[Openid-specs-ab] Audience restriction of access_token/resource ep response in OpenID Connect
Michael.Jones at microsoft.com
Fri Nov 11 04:36:43 UTC 2011
Section 4.6.4 of the OAuth Threat Model and Security Considerations<http://tools.ietf.org/html/draft-lodderstedt-oauth-security-01> document contains the following. The highlighting is mine:
4.6.4. Threat: Access token phishing by counterfeit resource server
An attacker may pretend to be a particular resource server and to
accept tokens from a particular authorization server. If the client
sends a valid access tokens to this counterfeit resource server, the
server in turn may use that token to access other services on behalf
of the resource owner.
o Associate the endpoint address of the resource server the client
talked to with the access token (e.g. in an audience field) and
validate association at legitimate resource server. The endpoint
address validation policy may be strict (exact match) or more
relaxed (e.g. same host). This would require to tell the
authorization server the resource server endpoint address in the
I believe we need to follow this recommendation and require an audience in the access token on at least a SHOULD basis, per the decision on the working group call today. If anyone disagrees on security grounds, please say why.
P.S. Requiring encryption to restrict the audience seems like SUBSTANTIAL overkill.
From: openid-specs-ab-bounces at lists.openid.net [mailto:openid-specs-ab-bounces at lists.openid.net] On Behalf Of John Bradley
Sent: Thursday, November 10, 2011 6:58 PM
To: Nat Sakimura
Cc: openid-specs-ab at lists.openid.net
Subject: Re: [Openid-specs-ab] Audience restriction of access_token/resource ep response in OpenID Connect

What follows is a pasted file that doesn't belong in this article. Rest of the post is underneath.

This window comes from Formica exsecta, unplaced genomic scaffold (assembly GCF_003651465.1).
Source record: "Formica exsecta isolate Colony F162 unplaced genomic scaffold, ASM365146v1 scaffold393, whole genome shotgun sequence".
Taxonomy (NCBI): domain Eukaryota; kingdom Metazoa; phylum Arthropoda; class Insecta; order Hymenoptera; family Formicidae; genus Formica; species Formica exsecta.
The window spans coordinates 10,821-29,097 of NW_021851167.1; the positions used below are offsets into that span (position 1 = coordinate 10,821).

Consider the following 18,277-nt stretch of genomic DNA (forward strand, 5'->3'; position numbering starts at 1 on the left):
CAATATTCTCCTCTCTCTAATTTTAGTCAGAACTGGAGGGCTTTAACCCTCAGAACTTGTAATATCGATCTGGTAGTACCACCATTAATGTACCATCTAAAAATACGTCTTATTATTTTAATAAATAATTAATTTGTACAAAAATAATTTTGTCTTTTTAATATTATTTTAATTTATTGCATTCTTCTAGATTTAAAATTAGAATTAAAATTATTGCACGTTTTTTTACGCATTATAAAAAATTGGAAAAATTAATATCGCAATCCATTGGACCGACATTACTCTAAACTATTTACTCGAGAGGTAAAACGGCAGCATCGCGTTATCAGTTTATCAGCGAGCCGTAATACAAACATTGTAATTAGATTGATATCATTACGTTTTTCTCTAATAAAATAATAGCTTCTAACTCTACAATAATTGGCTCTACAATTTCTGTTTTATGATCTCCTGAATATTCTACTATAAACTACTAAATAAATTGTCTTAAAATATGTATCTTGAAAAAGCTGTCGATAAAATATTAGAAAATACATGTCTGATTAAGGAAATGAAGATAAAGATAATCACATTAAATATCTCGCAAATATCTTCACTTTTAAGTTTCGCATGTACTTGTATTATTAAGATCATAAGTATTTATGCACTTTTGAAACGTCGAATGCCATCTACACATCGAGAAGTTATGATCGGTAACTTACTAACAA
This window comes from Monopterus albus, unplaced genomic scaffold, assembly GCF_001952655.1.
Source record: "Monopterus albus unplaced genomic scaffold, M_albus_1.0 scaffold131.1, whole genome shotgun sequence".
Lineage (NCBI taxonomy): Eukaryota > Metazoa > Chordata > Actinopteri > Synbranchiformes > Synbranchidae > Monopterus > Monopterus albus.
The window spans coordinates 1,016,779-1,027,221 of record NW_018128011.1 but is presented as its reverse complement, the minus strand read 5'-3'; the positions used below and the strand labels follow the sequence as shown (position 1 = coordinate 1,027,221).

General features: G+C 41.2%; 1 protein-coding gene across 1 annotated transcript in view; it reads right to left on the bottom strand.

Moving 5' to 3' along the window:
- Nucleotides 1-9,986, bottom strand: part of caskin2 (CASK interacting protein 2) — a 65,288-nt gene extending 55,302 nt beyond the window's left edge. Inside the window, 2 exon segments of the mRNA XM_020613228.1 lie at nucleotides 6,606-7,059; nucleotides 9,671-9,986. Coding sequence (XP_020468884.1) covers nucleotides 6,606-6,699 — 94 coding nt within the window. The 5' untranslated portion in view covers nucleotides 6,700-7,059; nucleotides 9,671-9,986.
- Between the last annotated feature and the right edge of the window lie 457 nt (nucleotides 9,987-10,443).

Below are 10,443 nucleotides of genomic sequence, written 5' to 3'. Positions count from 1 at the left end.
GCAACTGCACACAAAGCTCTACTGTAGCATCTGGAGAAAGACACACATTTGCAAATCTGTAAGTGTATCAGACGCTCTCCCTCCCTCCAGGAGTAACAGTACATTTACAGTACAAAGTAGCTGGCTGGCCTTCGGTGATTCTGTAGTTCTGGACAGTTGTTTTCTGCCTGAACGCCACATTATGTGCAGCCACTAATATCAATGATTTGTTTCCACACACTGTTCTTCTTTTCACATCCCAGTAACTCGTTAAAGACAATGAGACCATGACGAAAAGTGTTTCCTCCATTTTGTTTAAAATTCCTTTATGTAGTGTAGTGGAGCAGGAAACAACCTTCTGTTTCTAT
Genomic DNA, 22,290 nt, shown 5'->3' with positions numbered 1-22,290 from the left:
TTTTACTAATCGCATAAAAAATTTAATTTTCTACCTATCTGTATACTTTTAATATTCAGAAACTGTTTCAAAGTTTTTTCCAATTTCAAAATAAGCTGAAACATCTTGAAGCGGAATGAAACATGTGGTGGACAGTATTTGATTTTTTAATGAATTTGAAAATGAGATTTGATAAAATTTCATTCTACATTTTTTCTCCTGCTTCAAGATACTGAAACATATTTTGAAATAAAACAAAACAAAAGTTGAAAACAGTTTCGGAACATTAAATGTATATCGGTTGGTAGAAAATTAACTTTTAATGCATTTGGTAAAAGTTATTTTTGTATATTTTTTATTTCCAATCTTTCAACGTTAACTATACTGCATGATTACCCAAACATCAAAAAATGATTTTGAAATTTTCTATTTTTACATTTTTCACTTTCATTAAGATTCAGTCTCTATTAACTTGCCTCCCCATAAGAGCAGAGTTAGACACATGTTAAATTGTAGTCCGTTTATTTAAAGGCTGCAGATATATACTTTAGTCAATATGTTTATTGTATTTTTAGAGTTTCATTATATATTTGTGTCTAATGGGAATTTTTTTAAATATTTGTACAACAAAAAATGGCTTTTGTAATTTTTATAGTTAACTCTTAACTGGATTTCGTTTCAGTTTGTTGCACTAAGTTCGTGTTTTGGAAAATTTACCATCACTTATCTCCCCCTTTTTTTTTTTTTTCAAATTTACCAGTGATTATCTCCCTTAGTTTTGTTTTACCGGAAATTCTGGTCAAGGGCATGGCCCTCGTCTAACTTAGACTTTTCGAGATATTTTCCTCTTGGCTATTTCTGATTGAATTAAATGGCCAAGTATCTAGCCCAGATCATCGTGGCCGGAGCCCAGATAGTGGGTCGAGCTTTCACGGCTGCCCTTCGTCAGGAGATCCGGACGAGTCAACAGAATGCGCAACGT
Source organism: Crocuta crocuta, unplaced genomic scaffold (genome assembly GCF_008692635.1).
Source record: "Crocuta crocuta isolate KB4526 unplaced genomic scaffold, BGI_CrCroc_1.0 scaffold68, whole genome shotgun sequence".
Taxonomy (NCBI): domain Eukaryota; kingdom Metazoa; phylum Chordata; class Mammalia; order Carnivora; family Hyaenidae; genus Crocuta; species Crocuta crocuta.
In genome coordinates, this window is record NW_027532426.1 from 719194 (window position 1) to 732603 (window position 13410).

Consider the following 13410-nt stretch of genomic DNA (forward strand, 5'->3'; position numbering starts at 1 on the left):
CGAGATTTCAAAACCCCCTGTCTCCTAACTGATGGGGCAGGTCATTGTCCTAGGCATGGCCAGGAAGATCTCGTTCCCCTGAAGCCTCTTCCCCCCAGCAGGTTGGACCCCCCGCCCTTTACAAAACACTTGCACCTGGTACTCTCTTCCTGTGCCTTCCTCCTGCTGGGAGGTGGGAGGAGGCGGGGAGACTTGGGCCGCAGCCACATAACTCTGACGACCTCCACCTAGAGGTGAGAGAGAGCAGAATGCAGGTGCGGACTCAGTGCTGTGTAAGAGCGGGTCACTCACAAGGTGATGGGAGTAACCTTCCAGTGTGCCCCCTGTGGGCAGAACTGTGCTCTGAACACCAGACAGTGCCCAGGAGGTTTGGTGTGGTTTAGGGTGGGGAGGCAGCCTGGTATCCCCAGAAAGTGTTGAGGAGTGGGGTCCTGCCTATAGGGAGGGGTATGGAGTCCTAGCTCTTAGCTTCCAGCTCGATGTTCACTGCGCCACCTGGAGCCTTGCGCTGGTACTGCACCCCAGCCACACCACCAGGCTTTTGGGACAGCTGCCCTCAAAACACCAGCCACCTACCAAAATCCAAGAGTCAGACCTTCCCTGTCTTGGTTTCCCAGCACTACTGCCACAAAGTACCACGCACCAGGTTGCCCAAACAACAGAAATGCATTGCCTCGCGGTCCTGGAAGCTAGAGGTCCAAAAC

With asymmetric keys putting it in the access token works. This is a bit like holder of key confirmation without the TLS.
There are a bunch of security issues with symmetric keys.
The protected resource has to be closely related to the authorization server, as it can masquerade as the
Authorization server or the client with the shared secret.
You may also need to encrypt the token to the protected resource, otherwise it too could leak and you pare back to square one.
On 2011-11-10, at 8:04 PM, Nat Sakimura wrote:
Currently, as it turns out in OpenID Connect, the way to audience restrict
the response of a resource endpoint is to encrypt the response
using the key of the intended client. The server has to keep track of
to whom the access_token was issued, i.e., client audience restriction,
and use the registration information of that client to find out the relevant key.
By doing so, even if the request comes from a rogue party who phished the
legitimate client, the rogue party cannot read the response, so it is secure.
As to the resource endpoint audience restriction is concerned,
it is done implicitly in the sense that as the access_token is opaque,
only the intended endpoint can actually interprete and validate it.
This is how the resource endpoint audience restriction is done
in OAuth 2.0 as I understand.
As it is written right now, how to record both client and resource endpoint
audience restriction is an implementation detail.
I think it should remain implementation detail, but
it is worthwhile to note that somehow the audience restriction MUST be done.
I am ok with RECOMMENDing that these audience to be encoded
in the access_token itself, but would like to let the implementors have
choices on it.
Nat Sakimura (=nat)
Chairman, OpenID Foundation
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